Florida Jim wrote:Bob,
Please, forgive any stridency you find in my response but I find this just another short-sighted way to treat the symptom and not the cause.
IMO, every vehicle licensed to use the highways of this country should have an alcohol detection device attached to the ignition that would require a person to blow into it before the ignition would activate.
Obviously, this is not a cure all (someone who hasn't been drinking could blow instead) and does nothing to stop drug induced driving. But the DUI problem is so large and so devisive that I think any action to stop the driving in the first place is more rational than murder charges.
And the costs involved in policing and punishing DUI far outweigh the costs of such devices.
Regarding Bob's issue: it seems to me that a charge of murder can be supported if it can be shown that the person displayed willful disregard for human life in choosing to drive after drinking. Specifically, if it can be shown that he was warned not to drive or forcefully resisted having his keys taken from him, I think that a charge of murder is not out of the question. As ever with legal issues, the Devil is in the details.
Florida Jim wrote:If you can, put aside the legal issue for a moment and look at this from any other perspective you find appropriate. I'd be curious to hear what you have to say.
And, what does IANAL mean?
Mark Lipton wrote:As I [thought I] said in my previous post, I think that the most effective way to combat DUI is with a pro-active education program to try and inculcate a general understanding of the terrible consequences of impaired drivers on the road, coupled with a forceful (non-criminal) response to a DUI involving treatment for alcoholism and/or revocation of driving privileges.
Dale Williams wrote:Jim, I sometimes go to afternoon tastings where I spit completely. But a few ITB folks have told me that breathalyzer will show alcohol for 15-30 minutes, so if stopped one should ask for a drawn blood test or to be tested at station. I would doubt that an installed breathalyzer in a car would be able to differentiate. Nor would I think it appropriate that a diner couldn't have one glass of wine.
Dale Williams wrote:I realize you have to blow hard to make a breathalyzer work, but any alcohol in your mouth (such as if you have spit ) can be picked up on way through- lung air has to pass through mouth. Which is why I've been told that if one is ever stopped after spitting you should calmly and politely explain that you would like a more definitive drawn blood test, or ask to wait a few minutes (the alcohol in mouth apparently disappears within 15-30 minutes.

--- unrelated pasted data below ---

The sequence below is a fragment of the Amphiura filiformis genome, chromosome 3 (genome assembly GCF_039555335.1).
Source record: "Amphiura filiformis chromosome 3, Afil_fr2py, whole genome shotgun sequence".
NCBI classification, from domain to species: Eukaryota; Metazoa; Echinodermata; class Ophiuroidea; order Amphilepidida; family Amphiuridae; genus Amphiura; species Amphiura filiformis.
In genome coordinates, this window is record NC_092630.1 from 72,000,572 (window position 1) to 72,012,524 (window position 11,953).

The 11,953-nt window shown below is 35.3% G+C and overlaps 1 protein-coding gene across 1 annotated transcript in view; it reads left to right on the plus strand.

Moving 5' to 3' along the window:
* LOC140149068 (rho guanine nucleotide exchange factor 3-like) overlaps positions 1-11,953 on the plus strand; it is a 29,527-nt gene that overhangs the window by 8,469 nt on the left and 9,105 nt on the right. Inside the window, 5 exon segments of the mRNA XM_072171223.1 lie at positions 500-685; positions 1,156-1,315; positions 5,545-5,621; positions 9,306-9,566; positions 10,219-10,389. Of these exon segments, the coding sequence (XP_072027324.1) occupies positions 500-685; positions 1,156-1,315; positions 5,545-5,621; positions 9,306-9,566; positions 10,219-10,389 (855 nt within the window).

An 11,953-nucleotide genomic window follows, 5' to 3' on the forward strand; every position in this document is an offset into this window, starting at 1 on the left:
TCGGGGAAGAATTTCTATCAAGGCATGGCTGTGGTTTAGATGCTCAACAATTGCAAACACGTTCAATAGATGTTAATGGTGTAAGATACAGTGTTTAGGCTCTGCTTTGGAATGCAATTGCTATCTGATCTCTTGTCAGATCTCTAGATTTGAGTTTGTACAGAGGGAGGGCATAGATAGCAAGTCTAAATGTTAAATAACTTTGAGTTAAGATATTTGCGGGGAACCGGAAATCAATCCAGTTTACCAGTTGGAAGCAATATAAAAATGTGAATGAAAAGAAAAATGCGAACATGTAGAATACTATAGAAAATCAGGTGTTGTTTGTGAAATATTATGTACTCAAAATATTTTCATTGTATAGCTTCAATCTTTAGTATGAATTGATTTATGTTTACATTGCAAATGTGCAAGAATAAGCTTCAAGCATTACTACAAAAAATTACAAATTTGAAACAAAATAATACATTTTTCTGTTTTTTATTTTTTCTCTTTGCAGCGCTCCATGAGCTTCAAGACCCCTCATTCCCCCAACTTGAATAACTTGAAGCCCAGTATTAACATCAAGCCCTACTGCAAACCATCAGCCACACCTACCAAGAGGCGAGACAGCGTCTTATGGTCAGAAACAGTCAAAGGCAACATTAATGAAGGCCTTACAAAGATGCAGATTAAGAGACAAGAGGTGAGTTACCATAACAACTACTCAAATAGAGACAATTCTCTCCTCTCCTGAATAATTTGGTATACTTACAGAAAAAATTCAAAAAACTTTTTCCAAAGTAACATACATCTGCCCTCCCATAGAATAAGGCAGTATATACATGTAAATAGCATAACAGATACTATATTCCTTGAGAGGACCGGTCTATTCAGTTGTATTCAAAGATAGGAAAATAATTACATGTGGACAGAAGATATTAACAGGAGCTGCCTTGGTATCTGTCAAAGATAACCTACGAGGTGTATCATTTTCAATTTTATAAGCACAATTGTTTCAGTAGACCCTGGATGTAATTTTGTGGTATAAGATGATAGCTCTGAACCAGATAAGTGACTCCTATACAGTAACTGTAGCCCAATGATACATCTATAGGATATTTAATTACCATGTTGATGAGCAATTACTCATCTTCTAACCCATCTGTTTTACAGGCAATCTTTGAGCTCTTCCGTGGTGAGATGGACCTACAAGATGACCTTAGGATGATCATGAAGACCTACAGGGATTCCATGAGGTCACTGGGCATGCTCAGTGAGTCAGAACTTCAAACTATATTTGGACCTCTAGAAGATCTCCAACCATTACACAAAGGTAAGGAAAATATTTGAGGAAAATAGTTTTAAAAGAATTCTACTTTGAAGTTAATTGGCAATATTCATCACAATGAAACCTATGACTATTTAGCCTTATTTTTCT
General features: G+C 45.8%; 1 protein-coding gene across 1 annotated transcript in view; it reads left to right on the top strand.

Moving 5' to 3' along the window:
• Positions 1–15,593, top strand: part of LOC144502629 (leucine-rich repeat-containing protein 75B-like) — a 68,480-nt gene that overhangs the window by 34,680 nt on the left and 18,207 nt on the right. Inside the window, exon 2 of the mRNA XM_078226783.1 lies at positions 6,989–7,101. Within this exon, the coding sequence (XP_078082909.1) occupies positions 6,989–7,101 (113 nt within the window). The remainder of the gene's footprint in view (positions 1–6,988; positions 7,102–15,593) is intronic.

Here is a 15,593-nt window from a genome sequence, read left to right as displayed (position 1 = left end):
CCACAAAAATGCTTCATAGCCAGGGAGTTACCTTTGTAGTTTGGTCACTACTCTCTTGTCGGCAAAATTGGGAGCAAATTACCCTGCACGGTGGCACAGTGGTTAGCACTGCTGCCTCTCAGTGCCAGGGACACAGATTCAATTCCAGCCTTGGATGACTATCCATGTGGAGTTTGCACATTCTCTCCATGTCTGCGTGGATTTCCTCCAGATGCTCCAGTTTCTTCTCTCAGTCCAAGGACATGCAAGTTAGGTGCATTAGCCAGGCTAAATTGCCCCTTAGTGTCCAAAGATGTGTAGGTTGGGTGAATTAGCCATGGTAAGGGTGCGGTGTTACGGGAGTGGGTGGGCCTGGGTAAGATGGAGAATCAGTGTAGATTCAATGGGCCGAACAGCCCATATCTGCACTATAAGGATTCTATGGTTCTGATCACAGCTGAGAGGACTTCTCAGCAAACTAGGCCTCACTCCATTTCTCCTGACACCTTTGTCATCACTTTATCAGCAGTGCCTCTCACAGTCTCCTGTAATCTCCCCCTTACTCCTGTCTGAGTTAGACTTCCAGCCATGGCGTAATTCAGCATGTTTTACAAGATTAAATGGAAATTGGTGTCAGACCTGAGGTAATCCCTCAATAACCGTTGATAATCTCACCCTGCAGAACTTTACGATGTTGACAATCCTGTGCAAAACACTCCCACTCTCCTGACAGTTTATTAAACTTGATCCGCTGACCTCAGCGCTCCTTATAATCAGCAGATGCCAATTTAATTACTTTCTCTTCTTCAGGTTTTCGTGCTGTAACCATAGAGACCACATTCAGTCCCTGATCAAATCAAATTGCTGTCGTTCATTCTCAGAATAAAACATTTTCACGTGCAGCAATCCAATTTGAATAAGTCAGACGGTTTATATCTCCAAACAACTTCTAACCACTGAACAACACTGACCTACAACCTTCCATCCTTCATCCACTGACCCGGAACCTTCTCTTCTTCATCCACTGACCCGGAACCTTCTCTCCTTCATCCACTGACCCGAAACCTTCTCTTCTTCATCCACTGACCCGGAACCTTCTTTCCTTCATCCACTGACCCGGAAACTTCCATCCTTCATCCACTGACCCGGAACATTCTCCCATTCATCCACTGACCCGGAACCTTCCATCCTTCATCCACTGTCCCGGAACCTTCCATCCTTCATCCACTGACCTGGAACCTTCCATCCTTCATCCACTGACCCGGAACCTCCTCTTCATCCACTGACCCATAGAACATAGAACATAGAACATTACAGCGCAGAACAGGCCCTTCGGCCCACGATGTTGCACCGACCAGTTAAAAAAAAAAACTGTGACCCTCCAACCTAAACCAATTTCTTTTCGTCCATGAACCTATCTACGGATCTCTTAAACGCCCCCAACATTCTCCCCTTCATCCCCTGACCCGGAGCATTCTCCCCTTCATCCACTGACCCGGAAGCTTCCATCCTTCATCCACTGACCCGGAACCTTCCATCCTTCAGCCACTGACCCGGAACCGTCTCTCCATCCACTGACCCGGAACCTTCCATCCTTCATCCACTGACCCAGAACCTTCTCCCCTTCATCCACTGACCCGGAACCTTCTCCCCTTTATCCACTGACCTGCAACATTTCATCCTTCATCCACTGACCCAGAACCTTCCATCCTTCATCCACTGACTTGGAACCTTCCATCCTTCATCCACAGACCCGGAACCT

I'm sure that one could adjust a start-connected device, but the only ones I know of are court-ordered for previous offenders with zero/very low tolerance.
If such devices became the norm, I predict a sudden boom in the valet parking business at restaurants. I'd guess there are a lot of ways around those devices. One result of zero-tolerance policies for alcohol for underage drivers is apparently a boom in the designated stoner driver. Sigh.
Sam Platt wrote:This issue is very difficult for obvious reasons. I have a co-worker whose son was killed by a drunk driver about 12 years ago. The drunk driver in question was a well respected local business man who made a really stupid decision. The family of the victim was completely devastated by their loss and will never fully recover. After spending almost 4 months in the hospital the driver was convicted of some type of manslaughter and served one year of a two year prison sentence. He lost everything, wife, money and real estate business included. In his case I do not believe that prison time did any good for anyone. The family of the victim agrees. They continue to morn their loss. He moved to Florida where he lives alone and works for a catering service. An instant of bad judgment changed more than half a dozen lives forever.
I agree that the focus should be on the prevention side.
The point of this is that one-sized fits all solutions won’t work. Do the folks in the middle deserve to lose their licence permanently after only one offence? Is locking up all drunk drivers really going to solve the problem?
Personally, I cringe at “tough on crime” statements because they are too simplistic. If a stiff punishment were deterrent enough, then shouldn’t a state like Texas be executing fewer, if any, criminals for murder? In fact, research would suggest that while tough sentences are somewhat of a deterrent, the risk of getting caught is far more effective in preventing crime.
With the worst tax cheats, the study recommends using the full force of the law. Come down hard on them – they will try to offend no matter what. Education programs and publicizing enforcement activities will take care of the contingent non-compliers, as they don’t like taking risks if they know there's a good chance they'll face consequences.
With drunk driving, I think it should be similar. Sentences should be in relation to the seriousness of the offense and based on prior record. I don’t know what Martin Heidgen’s history is, but if he has any previous convictions for impaired driving, then a murder charge may be appropriate. A strong sentence also has an element of public safety because it keeps the worst offenders behind bars and off the roads.
Increase resources to checkstop programs and publicize enforcement and prosecutions. That’s a very effective deterrent for those folks in the middle.
Of course, if someone is killed, that should be considered an aggravating factor in the charges and sentencing. But ultimately, I think a thought out and well measured, rather than emotional, response is not only more effective, but more just.